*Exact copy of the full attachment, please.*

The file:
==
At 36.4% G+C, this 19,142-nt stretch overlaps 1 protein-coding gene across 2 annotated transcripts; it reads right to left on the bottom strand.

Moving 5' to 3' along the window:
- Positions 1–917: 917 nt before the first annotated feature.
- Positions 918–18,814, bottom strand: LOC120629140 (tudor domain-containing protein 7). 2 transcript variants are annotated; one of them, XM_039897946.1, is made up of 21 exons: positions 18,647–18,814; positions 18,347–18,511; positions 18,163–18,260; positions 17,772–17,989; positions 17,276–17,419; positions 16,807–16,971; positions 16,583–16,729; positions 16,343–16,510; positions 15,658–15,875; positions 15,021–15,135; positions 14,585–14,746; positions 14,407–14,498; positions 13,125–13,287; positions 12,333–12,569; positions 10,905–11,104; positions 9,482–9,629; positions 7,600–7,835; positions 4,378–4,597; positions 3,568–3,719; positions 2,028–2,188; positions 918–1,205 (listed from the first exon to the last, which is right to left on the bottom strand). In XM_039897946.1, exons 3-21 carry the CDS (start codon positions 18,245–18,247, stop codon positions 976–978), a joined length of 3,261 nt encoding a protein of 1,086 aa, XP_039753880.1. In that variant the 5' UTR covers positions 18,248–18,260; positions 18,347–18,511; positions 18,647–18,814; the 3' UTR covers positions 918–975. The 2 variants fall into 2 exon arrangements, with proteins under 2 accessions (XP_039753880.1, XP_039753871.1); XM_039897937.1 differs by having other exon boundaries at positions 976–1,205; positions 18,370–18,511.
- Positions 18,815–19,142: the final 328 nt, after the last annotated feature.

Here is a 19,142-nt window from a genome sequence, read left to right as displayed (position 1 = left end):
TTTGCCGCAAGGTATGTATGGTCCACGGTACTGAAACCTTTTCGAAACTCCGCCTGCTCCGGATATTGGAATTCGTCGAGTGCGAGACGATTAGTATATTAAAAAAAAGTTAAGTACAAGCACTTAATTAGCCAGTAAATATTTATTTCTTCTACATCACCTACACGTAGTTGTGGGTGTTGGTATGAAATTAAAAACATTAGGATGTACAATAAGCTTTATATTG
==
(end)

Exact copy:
At 36.4% G+C, this 19,142-nt stretch overlaps 1 protein-coding gene across 2 annotated transcripts; it reads right to left on the bottom strand.

Moving 5' to 3' along the window:
- Positions 1–917: 917 nt before the first annotated feature.
- Positions 918–18,814, bottom strand: LOC120629140 (tudor domain-containing protein 7). 2 transcript variants are annotated; one of them, XM_039897946.1, is made up of 21 exons: positions 18,647–18,814; positions 18,347–18,511; positions 18,163–18,260; positions 17,772–17,989; positions 17,276–17,419; positions 16,807–16,971; positions 16,583–16,729; positions 16,343–16,510; positions 15,658–15,875; positions 15,021–15,135; positions 14,585–14,746; positions 14,407–14,498; positions 13,125–13,287; positions 12,333–12,569; positions 10,905–11,104; positions 9,482–9,629; positions 7,600–7,835; positions 4,378–4,597; positions 3,568–3,719; positions 2,028–2,188; positions 918–1,205 (listed from the first exon to the last, which is right to left on the bottom strand). In XM_039897946.1, exons 3-21 carry the CDS (start codon positions 18,245–18,247, stop codon positions 976–978), a joined length of 3,261 nt encoding a protein of 1,086 aa, XP_039753880.1. In that variant the 5' UTR covers positions 18,248–18,260; positions 18,347–18,511; positions 18,647–18,814; the 3' UTR covers positions 918–975. The 2 variants fall into 2 exon arrangements, with proteins under 2 accessions (XP_039753880.1, XP_039753871.1); XM_039897937.1 differs by having other exon boundaries at positions 976–1,205; positions 18,370–18,511.
- Positions 18,815–19,142: the final 328 nt, after the last annotated feature.

Here is a 19,142-nt window from a genome sequence, read left to right as displayed (position 1 = left end):
TTTGCCGCAAGGTATGTATGGTCCACGGTACTGAAACCTTTTCGAAACTCCGCCTGCTCCGGATATTGGAATTCGTCGAGTGCGAGACGATTAGTATATTAAAAAAAAGTTAAGTACAAGCACTTAATTAGCCAGTAAATATTTATTTCTTCTACATCACCTACACGTAGTTGTGGGTGTTGGTATGAAATTAAAAACATTAGGATGTACAATAAGCTTTATATTG